THE VERNACCIA

The Vernaccia of Petrafitta

The fame of the VERNACCIA di SAN GIMIGNANO grape and wine – which is actually originally the VERNACCIA DI PIETRAFITTA – dates back over the centuries and is testified by numerous historical documents, Official Acts and passages of literature. The introduction into the San Gimignano area around 1200 is mainly attributed to the Ligurian Vieri de ‘Bardi, while it seems that Zanobi and Angiolo de’ Bardi, Vieri’s heirs, developed the cultivation of this precious grape. Some conflicting sources claim, on the other hand, that a certain Perone Peroni, coming from Greece, would have planted it for the first time in Pietrafitta in 1280. However, this thesis clashes with the evidence found in the “Regulations of the Gabella of the Municipality of San Gimignano” of 1276, which testify to the flourishing of the Vernaccia trade, which soon became famous on the tables of the nobles and rich people of Tuscany, and then in the rest of Tuscany. ‘Italy. The inaccuracies on the origins arise from the fact that the Ligurian Vernaccia and the Greek Wine were produced at the same time in the municipal area.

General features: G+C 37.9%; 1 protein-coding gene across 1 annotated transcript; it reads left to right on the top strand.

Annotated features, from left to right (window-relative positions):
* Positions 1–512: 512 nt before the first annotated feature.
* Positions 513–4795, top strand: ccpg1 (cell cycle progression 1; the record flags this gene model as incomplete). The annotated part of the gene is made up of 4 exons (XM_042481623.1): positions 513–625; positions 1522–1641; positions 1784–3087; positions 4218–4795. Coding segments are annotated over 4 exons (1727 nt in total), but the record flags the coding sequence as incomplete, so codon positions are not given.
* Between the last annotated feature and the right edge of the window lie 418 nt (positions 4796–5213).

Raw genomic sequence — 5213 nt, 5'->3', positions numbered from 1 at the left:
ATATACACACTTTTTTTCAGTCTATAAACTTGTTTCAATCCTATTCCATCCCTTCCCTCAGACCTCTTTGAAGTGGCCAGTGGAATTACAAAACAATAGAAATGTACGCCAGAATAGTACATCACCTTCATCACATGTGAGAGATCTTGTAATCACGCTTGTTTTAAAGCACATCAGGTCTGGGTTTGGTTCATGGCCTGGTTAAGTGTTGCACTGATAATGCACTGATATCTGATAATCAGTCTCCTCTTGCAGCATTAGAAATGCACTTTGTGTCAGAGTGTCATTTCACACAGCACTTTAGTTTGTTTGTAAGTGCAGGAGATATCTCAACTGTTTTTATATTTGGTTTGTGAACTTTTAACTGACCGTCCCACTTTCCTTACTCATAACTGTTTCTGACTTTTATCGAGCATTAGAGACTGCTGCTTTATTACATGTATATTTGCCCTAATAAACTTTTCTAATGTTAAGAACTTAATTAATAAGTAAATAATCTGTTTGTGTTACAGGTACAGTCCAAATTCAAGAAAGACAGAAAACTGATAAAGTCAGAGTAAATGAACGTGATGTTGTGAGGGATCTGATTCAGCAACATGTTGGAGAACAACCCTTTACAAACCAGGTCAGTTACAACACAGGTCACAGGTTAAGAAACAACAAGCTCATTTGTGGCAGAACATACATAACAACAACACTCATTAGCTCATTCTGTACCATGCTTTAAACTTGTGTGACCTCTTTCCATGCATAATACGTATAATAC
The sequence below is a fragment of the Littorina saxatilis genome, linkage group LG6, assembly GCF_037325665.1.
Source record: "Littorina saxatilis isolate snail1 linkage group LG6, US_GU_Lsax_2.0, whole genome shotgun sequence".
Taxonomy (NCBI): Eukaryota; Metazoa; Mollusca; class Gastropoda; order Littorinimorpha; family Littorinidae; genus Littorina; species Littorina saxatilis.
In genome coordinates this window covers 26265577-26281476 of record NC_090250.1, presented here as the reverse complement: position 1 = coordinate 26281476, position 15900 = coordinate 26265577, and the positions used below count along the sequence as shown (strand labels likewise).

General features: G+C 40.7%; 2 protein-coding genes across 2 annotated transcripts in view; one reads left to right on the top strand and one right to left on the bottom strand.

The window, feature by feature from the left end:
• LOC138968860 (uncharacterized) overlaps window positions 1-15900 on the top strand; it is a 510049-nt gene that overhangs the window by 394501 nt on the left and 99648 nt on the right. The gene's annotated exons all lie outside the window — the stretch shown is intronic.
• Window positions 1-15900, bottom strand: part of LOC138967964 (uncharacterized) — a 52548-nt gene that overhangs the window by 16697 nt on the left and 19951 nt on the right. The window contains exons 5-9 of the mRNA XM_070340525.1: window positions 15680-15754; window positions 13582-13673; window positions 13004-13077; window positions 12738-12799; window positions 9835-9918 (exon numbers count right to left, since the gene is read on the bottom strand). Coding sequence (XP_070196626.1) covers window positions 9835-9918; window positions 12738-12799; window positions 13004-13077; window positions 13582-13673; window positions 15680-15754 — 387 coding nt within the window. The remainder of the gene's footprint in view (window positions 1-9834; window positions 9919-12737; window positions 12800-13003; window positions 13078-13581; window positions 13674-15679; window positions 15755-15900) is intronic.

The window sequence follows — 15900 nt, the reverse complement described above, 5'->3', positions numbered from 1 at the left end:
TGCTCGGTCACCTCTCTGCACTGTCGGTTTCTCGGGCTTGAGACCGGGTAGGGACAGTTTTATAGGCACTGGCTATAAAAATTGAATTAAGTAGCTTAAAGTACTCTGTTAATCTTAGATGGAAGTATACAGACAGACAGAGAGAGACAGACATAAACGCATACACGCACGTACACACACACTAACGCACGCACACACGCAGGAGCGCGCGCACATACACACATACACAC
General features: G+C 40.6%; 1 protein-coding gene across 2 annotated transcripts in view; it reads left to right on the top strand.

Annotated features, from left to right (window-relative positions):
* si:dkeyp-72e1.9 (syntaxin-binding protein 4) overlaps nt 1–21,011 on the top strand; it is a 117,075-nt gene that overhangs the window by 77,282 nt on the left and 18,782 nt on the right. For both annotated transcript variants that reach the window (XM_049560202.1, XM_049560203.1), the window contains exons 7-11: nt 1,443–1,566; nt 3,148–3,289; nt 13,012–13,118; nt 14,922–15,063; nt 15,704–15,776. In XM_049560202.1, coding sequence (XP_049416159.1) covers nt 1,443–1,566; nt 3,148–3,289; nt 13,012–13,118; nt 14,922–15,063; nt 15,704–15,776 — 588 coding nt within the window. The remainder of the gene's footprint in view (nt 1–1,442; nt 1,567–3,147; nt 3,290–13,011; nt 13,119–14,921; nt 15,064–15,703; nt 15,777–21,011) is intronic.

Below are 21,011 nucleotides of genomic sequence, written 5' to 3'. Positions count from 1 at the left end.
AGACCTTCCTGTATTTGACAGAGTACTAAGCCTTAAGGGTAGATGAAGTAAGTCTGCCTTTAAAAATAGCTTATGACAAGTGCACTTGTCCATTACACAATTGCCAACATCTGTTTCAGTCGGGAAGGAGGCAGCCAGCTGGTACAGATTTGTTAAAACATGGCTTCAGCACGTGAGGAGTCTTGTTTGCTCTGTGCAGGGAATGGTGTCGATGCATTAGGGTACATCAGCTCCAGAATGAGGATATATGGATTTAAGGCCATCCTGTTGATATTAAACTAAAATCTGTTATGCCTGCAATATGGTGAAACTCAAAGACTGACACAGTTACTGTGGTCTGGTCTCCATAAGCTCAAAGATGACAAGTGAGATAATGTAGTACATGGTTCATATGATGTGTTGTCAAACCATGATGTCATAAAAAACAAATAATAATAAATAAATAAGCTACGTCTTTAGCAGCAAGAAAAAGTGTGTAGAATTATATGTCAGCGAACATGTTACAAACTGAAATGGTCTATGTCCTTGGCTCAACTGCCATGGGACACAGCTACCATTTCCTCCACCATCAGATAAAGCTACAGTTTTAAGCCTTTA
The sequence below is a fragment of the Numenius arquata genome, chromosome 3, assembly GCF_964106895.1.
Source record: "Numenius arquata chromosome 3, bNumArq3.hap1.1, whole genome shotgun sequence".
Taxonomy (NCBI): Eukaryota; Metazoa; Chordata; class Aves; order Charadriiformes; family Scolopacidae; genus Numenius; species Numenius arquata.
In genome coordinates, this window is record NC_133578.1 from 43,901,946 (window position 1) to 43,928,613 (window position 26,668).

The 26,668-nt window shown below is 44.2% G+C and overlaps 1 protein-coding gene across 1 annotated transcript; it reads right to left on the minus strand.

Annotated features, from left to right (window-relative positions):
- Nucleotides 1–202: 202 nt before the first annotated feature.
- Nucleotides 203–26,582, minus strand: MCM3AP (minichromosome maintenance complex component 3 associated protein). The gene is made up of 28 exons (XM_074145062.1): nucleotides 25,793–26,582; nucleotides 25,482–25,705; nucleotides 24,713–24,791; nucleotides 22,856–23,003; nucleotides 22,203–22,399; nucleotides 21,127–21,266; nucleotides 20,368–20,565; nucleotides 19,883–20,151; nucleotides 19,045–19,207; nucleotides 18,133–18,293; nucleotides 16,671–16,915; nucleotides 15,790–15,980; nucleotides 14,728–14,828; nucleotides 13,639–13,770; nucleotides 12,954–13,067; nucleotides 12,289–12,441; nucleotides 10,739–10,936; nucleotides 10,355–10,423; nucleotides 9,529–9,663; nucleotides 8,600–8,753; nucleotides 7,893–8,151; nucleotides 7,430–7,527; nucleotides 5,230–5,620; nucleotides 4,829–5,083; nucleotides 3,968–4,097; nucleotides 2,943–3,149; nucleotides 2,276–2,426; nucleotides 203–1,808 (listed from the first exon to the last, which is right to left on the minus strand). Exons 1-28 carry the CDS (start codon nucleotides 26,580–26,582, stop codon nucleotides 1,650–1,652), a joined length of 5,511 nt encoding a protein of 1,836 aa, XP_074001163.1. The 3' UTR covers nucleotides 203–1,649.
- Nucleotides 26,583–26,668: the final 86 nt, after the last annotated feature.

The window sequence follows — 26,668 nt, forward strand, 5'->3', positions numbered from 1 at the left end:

The value of Vernaccia wine is closely linked to the environment that produces it: a sum of factors ranging from the nature of the soil, a mixture of sand and white tuff furrowed by deep veins of clay, typical of the Pliocene hills of Pietrafitta, at the average height of the hills, to the dry climate of these expanses open to the soft winds of the Elsa valleys.

The vine gives off cottony shoots tinged with purple, which it covers with quinquolobate leaves with narrow breasts and deep conical clusters, saturated with round berries, wrapped in a golden-yellow skin. It needs careful and diligent care, to offer a generous, alcoholic, dry, slightly bitter, velvety wine, aged in oak barrels in the deep cellars dug into the tuff of the San Gimignano slopes. “In short, says Targioni-Tozzetti (Rel. Fi, 1774), this is a white wine, indeed with so little color, that it seems like water, and is gentle on the palate”, Vincenzo Coppi in 1690, defines it in his Annals “A very delicate white wine, which makes in the Sangimignano territory one of the best and most grateful wines made in Italy”.

The result of an almost millenary tradition, Vernaccia di San Gimignano is a unique white both for its sensory characteristics and for the historical events that have accompanied it. It can be considered the oldest Italian wine among those with a controlled designation of origin.

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